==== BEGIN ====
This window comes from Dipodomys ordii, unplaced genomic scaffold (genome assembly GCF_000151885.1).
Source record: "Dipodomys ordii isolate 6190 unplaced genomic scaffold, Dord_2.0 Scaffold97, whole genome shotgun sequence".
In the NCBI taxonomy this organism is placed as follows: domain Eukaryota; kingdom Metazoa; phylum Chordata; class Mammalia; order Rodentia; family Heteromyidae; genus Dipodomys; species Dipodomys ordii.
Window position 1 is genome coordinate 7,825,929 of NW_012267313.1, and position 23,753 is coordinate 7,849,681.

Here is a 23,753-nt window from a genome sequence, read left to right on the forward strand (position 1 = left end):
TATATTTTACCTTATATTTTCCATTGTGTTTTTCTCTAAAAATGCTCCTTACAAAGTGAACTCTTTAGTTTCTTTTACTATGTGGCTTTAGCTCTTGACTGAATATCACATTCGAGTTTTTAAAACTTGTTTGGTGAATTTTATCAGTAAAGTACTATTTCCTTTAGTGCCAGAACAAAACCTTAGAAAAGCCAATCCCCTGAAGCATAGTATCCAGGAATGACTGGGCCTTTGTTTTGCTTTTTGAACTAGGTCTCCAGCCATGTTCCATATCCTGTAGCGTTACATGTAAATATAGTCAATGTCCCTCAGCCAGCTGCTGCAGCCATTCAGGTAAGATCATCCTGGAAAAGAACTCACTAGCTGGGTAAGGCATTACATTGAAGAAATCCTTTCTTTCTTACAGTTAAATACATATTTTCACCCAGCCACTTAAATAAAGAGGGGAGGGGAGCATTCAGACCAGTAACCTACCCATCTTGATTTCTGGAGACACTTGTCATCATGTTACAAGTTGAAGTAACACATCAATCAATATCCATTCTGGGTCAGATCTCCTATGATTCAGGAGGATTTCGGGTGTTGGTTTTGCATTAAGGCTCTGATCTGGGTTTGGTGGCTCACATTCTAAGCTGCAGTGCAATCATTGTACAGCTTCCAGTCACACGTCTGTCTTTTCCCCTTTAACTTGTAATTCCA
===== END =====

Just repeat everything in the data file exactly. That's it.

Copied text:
This window comes from Dipodomys ordii, unplaced genomic scaffold (genome assembly GCF_000151885.1).
Source record: "Dipodomys ordii isolate 6190 unplaced genomic scaffold, Dord_2.0 Scaffold97, whole genome shotgun sequence".
In the NCBI taxonomy this organism is placed as follows: domain Eukaryota; kingdom Metazoa; phylum Chordata; class Mammalia; order Rodentia; family Heteromyidae; genus Dipodomys; species Dipodomys ordii.
Window position 1 is genome coordinate 7,825,929 of NW_012267313.1, and position 23,753 is coordinate 7,849,681.

Here is a 23,753-nt window from a genome sequence, read left to right on the forward strand (position 1 = left end):
TATATTTTACCTTATATTTTCCATTGTGTTTTTCTCTAAAAATGCTCCTTACAAAGTGAACTCTTTAGTTTCTTTTACTATGTGGCTTTAGCTCTTGACTGAATATCACATTCGAGTTTTTAAAACTTGTTTGGTGAATTTTATCAGTAAAGTACTATTTCCTTTAGTGCCAGAACAAAACCTTAGAAAAGCCAATCCCCTGAAGCATAGTATCCAGGAATGACTGGGCCTTTGTTTTGCTTTTTGAACTAGGTCTCCAGCCATGTTCCATATCCTGTAGCGTTACATGTAAATATAGTCAATGTCCCTCAGCCAGCTGCTGCAGCCATTCAGGTAAGATCATCCTGGAAAAGAACTCACTAGCTGGGTAAGGCATTACATTGAAGAAATCCTTTCTTTCTTACAGTTAAATACATATTTTCACCCAGCCACTTAAATAAAGAGGGGAGGGGAGCATTCAGACCAGTAACCTACCCATCTTGATTTCTGGAGACACTTGTCATCATGTTACAAGTTGAAGTAACACATCAATCAATATCCATTCTGGGTCAGATCTCCTATGATTCAGGAGGATTTCGGGTGTTGGTTTTGCATTAAGGCTCTGATCTGGGTTTGGTGGCTCACATTCTAAGCTGCAGTGCAATCATTGTACAGCTTCCAGTCACACGTCTGTCTTTTCCCCTTTAACTTGTAATTCCA